Since society has so far remained unwilling to make the drastic reductions in fossil fuel use needed to cut carbon dioxide emissions, simple alternatives such as growing more reflective crops are a realistic way of helping reduce the severity of heat waves and droughts in these regions. Results could be achieved very quickly and at very little cost.

"There is a clear need for more research into characterising the variability in albedo that currently exists between the different variants and strains of common crop plants," commented Ridgwell. "We are applying for funding that will enable us to better quantify what is possible now, what variability there is for future selective breeding, and whether there is a need for genetic modification in the future".

Provided by University of Bristol

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1 / 5 (3) Jan 15, 2009
OK, why would we want to do this? I realize that there are people who want to be the high priest, standing on top of the pyramid, in the feather cape ala "Real Genies" but why would any of us want to enable the fantasies of priest/king relevancy.
not rated yet Jan 18, 2009
Since the USA is the world's top agricultural producer, we my be able to reduce our carbon footprint to neutral by simply genetically engineering our crops to have reflective leaf structures as described in this report.... or better, simply replace tar roofs with light colored metal ones and asphalt roadways with concrete.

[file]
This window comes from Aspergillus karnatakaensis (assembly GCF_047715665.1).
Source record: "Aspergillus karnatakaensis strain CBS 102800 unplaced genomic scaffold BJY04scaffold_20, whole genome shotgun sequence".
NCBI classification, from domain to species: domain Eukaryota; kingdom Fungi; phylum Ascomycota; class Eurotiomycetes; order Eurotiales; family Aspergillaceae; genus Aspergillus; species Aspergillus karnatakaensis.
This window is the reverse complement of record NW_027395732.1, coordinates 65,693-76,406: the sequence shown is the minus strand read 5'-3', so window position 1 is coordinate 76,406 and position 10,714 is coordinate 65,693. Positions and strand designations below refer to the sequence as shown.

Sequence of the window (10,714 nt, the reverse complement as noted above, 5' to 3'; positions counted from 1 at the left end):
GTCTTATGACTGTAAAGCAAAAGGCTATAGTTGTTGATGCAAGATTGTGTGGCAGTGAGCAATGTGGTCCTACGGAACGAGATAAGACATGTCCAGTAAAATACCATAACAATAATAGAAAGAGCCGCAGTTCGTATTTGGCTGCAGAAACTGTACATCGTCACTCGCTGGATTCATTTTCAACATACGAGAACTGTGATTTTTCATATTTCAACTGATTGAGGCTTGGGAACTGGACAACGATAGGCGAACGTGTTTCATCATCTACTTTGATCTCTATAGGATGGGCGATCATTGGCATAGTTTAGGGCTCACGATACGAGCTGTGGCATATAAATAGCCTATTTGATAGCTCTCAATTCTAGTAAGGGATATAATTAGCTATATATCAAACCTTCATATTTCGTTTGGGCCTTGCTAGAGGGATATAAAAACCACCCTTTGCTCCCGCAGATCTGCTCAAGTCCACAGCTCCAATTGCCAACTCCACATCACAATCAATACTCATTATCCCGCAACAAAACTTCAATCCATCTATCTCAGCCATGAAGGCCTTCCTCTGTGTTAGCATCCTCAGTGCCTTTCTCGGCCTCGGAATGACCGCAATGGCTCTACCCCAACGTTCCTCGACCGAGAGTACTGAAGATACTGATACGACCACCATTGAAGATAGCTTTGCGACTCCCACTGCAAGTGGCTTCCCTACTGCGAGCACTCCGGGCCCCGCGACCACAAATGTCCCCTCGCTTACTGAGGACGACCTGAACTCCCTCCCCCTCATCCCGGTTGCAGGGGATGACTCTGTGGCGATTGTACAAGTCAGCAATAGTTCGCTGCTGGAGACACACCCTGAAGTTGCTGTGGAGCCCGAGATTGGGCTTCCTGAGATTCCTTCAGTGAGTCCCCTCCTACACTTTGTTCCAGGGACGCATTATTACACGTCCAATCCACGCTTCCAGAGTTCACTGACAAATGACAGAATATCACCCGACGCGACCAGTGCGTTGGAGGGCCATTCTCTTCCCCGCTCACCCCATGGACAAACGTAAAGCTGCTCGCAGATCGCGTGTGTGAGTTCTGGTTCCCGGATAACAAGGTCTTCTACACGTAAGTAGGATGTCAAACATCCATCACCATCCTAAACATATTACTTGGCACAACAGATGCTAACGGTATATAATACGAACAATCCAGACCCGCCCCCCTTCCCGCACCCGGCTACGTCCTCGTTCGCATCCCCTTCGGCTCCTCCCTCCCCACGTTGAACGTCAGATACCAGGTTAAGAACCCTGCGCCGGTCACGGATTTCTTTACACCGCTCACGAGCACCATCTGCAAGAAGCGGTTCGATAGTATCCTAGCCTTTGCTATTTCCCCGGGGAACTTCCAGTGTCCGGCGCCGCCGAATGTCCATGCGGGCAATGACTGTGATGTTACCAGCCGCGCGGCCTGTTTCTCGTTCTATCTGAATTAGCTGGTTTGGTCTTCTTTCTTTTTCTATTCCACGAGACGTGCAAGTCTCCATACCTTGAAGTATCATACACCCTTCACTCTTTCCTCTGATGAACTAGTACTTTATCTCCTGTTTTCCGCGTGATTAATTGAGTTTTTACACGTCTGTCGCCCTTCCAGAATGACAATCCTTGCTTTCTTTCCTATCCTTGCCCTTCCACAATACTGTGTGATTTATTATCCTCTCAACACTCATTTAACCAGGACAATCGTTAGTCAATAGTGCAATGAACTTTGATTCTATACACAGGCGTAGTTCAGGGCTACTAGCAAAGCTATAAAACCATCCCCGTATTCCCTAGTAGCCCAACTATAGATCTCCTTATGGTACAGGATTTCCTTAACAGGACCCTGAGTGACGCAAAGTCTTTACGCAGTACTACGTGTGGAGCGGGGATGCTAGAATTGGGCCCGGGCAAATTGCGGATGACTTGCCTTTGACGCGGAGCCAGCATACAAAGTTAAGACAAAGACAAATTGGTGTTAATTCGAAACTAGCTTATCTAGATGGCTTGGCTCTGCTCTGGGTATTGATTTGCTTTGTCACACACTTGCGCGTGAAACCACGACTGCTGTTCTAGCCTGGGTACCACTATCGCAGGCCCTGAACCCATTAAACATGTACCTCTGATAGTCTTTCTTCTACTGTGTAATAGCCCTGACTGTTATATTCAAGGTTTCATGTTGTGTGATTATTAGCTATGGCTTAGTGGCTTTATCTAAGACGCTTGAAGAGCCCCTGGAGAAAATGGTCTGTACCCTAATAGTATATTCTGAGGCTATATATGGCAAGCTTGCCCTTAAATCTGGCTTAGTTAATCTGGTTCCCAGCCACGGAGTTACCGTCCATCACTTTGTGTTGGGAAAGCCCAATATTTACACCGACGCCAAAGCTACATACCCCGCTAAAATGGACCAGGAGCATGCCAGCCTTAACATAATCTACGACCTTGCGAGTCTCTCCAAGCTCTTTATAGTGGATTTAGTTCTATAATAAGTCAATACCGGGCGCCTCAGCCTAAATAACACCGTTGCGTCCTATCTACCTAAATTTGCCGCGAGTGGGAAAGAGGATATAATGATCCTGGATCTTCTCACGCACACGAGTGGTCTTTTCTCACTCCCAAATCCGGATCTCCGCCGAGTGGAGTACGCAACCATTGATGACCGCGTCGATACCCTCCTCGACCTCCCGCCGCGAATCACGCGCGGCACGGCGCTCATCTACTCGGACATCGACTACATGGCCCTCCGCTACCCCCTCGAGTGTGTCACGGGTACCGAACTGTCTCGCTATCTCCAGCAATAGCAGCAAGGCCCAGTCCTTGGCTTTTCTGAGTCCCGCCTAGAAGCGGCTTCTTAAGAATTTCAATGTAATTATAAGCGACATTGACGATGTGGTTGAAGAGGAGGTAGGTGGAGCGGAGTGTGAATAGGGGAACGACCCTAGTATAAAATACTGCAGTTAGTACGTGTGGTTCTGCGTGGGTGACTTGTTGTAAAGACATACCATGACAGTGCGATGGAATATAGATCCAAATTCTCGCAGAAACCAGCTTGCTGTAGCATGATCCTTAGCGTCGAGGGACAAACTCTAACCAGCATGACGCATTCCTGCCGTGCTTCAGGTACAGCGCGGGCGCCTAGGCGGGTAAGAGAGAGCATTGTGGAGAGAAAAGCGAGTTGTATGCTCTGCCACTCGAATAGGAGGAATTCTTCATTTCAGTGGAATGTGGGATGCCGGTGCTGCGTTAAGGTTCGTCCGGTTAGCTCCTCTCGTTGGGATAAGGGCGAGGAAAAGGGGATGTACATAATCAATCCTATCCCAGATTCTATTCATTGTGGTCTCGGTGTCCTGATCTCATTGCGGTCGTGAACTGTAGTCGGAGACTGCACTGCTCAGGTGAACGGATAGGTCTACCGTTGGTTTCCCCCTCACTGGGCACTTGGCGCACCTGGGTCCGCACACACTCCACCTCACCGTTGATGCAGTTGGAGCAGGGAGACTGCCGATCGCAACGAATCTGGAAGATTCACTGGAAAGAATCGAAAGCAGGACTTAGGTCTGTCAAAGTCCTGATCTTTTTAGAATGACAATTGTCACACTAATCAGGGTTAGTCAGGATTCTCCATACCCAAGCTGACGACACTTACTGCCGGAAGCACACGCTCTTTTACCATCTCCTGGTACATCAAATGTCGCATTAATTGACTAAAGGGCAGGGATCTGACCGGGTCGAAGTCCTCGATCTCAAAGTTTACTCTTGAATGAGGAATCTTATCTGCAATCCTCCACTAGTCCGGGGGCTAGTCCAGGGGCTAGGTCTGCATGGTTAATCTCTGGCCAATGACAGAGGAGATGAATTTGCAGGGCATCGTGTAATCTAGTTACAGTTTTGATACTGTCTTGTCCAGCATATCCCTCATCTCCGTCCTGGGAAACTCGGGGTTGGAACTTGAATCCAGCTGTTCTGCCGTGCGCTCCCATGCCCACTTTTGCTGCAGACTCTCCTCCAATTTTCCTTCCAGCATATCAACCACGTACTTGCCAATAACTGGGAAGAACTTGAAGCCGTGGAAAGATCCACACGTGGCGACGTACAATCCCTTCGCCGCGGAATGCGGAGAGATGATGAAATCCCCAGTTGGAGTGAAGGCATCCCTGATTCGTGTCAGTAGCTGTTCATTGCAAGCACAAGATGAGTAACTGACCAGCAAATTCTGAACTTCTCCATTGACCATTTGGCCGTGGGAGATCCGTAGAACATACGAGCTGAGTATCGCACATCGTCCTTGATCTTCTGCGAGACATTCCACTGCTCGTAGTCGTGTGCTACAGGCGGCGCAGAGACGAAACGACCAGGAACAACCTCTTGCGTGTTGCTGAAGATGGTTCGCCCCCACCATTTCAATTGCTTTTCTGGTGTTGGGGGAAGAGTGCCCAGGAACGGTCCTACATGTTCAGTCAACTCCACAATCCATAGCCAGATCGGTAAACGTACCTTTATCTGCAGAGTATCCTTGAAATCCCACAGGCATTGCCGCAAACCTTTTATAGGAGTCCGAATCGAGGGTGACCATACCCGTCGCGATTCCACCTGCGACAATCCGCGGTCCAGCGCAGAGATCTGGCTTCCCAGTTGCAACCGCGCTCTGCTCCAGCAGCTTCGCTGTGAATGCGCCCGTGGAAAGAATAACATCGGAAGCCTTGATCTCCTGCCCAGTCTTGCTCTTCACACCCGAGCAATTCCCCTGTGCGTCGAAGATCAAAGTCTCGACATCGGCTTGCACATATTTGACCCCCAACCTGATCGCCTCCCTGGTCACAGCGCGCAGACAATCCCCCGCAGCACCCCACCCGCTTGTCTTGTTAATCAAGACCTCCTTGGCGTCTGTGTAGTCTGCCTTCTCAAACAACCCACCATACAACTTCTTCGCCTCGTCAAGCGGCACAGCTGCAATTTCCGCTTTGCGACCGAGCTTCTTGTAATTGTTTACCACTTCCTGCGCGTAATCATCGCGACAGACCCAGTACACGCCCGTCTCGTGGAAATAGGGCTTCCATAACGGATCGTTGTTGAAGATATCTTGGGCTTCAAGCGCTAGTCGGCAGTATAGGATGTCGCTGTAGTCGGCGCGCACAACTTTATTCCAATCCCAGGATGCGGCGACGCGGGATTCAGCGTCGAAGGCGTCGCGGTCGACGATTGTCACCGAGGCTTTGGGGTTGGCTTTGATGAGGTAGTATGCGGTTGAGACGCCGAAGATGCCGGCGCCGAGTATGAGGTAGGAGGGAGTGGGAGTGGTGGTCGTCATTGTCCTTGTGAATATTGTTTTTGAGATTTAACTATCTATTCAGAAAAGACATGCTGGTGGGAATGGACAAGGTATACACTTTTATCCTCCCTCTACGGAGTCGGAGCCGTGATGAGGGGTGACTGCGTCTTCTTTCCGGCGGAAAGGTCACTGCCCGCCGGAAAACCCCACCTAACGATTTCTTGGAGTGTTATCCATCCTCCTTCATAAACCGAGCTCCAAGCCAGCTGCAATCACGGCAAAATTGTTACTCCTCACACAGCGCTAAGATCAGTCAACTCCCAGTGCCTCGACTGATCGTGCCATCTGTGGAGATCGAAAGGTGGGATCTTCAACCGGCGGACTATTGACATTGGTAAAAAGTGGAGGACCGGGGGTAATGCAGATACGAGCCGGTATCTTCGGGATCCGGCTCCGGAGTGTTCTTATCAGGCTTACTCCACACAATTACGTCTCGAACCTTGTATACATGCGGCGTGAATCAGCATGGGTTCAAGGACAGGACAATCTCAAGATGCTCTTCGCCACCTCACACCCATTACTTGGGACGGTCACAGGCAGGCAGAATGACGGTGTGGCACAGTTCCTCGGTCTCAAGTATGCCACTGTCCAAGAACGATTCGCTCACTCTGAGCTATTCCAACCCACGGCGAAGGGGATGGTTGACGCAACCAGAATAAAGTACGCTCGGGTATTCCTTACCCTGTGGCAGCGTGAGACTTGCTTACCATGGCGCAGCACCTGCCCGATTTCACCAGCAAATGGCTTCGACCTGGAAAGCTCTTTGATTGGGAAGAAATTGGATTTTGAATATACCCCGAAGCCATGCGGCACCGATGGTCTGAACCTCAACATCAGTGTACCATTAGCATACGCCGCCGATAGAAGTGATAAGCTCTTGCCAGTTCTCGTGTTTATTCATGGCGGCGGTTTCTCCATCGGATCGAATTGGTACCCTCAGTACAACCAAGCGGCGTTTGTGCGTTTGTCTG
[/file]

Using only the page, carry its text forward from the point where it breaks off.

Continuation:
If this sounds a bit sarcastic, it is. We need better information about the causes and effects of this so-called Global Warming.... cause if things keep going the way they are, we might just freeze to death!

Also, I understand CO2 levels are rising, but I still have not seen a definitive assessment of how much of that is due to the enormous clearing of forests and jungles as the 3rd world population expands and attempts to become industrial. Is it not true that higher CO2 levels lead to more rapid plant growth (and algae growth)? Isn't the earth already attempting to compensate for the higher CO2 levels? If not, why not?

Until we understand these processes much better, we are likely to actually do harm to the environment through misguided changes....

You all realize, don't you, that particulate matter in the atmosphere contributes to cloud formation that leads to reflection of sunlight and COOLING. Thus the elimination of pollution in our fight against smog certainly helped lung-health, but it also contributed to Global Warming!

The many complex interactions and the long time delays involved in all changes to the global biosphere makes all existing computer models hard to believe.... we clearly need more data.

Perhaps the BEST way to make sure the environment does not collapse is to reduce the rate of population growth.... by promoting monogamy, no sex outside of marriage, eliminate suggestive advertising, encourage "conservative" dress, ban drugs and alcohol, and encourage the monastic life, discouraging "fast cars", tourism, and a consumption based economy.

Odds are these "cultural changes" would be as effective, or more effective than most of the proposals made to date.... yet I feel we are more addicted to our consumptive life-styles than we are to oil!